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Calderon: Millenium Demolition Not Considered For Now, Begins Private Meetings To Discuss Electoral ReformUPR Student Council OK’S Strikes Against NavyAmigo & Wal-Mart Defend MergerPrasa Files $350M Lawsuit Against Water Co…Influx Of Migrants Is A Mystery

Calderon: Millenium Demolition Not Considered For Now

By Proviana Colon Diaz of WOW News

November 14, 2002
Copyright © 2002 WOW NEWS. All rights reserved. 

The destruction of the Millennium Condominium is not something that is being considered "at this time" by Gov. Sila Calderon’s administration.

"It’s an extreme suggestion, and we are not considering it, at this time," Calderon said.

Calderon’s statements are issued days after the Blue Ribbon Committee has come under fire for their recommendation, which she accepted when she was informed of their findings.

Created by her through an executive order and presided over by former Puerto Rican Independence Party Legislator David Noriega, the committee on Monday made public their seventh report, this time on alleged irregularities in the construction of the Millennium Condominium in Puerta de Tierra, San Juan.

The irregularities range from the sale of the property by the government to Cesar Cabrera’s corporation ROCCA Development at less than its real value to approving changes in permits and to the condominium’s main entrance.

The committee also suggested that while the Justice Department is investigating the possible violations all permits for the condominium be halted.

If upon its conclusion the Justice Department finds criminal intent, the government should request reimbursement and order the destruction of the upscale condominium.

The possibility of demolition has caused anger among constructors and developers.

Calderon, however, ensured bankers, constructors, and developers that her government’s permit-granting process made within the margins of the law will be respected.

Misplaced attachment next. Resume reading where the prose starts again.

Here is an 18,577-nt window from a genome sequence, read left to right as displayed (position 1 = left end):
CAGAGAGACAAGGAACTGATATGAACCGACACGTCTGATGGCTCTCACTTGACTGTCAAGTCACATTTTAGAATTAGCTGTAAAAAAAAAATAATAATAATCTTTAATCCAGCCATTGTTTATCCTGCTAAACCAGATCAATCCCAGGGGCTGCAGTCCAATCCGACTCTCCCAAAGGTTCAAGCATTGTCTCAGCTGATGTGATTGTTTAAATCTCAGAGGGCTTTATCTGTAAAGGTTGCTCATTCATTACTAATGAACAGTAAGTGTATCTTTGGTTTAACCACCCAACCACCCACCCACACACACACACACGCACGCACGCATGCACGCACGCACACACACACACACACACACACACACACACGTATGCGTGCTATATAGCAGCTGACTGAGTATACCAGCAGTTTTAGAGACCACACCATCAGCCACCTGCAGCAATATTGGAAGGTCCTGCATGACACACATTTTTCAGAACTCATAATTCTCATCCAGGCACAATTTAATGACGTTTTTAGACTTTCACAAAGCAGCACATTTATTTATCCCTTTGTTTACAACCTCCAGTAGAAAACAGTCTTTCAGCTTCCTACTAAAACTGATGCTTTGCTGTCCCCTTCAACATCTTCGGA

"I want to reaffirm to the financial community of Puerto Rico, developers, contractors, and banks that my administration will respect and will be firm that all permits obeyed the process of the law and there were no irregularities," Calderon said.

The governor acknowledged that she referred the committee’s findings to the respective government agencies and ordered them to work in a "speedy" manner.

Calderon Begins Private Meetings To Discuss Electoral Reform

By Proviana Colon Diaz of WOW News

November 14, 2002
Copyright © 2002 WOW NEWS. All rights reserved. 

Island public figures, like Commonwealth Comptroller Manuel Diaz Saldaña and former San Juan Mayor Hector Luis Acevedo, who had expressed serious concern about Gov. Sila Calderon’s proposed Public Financing Campaign Bill, said, after an afternoon meeting with the governor Thursday, that the bill should be saved as it supports improves democracy.

"We should make a great effort to save an indispensable bill for our society. This is the most important bill of this four-year term because; it goes to the core of our democracy," Acevedo said.

Calderon held the first of a series of private meetings she will carry out in the hope of finding out first hand about the people’s perception of the bill. This, after strong opposition was expressed by politicians, and public figures, during the House public hearings addressing the issue.

The governor defended her right to hold private meetings, arguing that she will reveal her findings after the round of meetings is over.

"We will discuss all aspects. What I want to do is to directly listen to the perspectives from different sectors of our society," Calderon said earlier Thursday following a press conference in Ocean Park.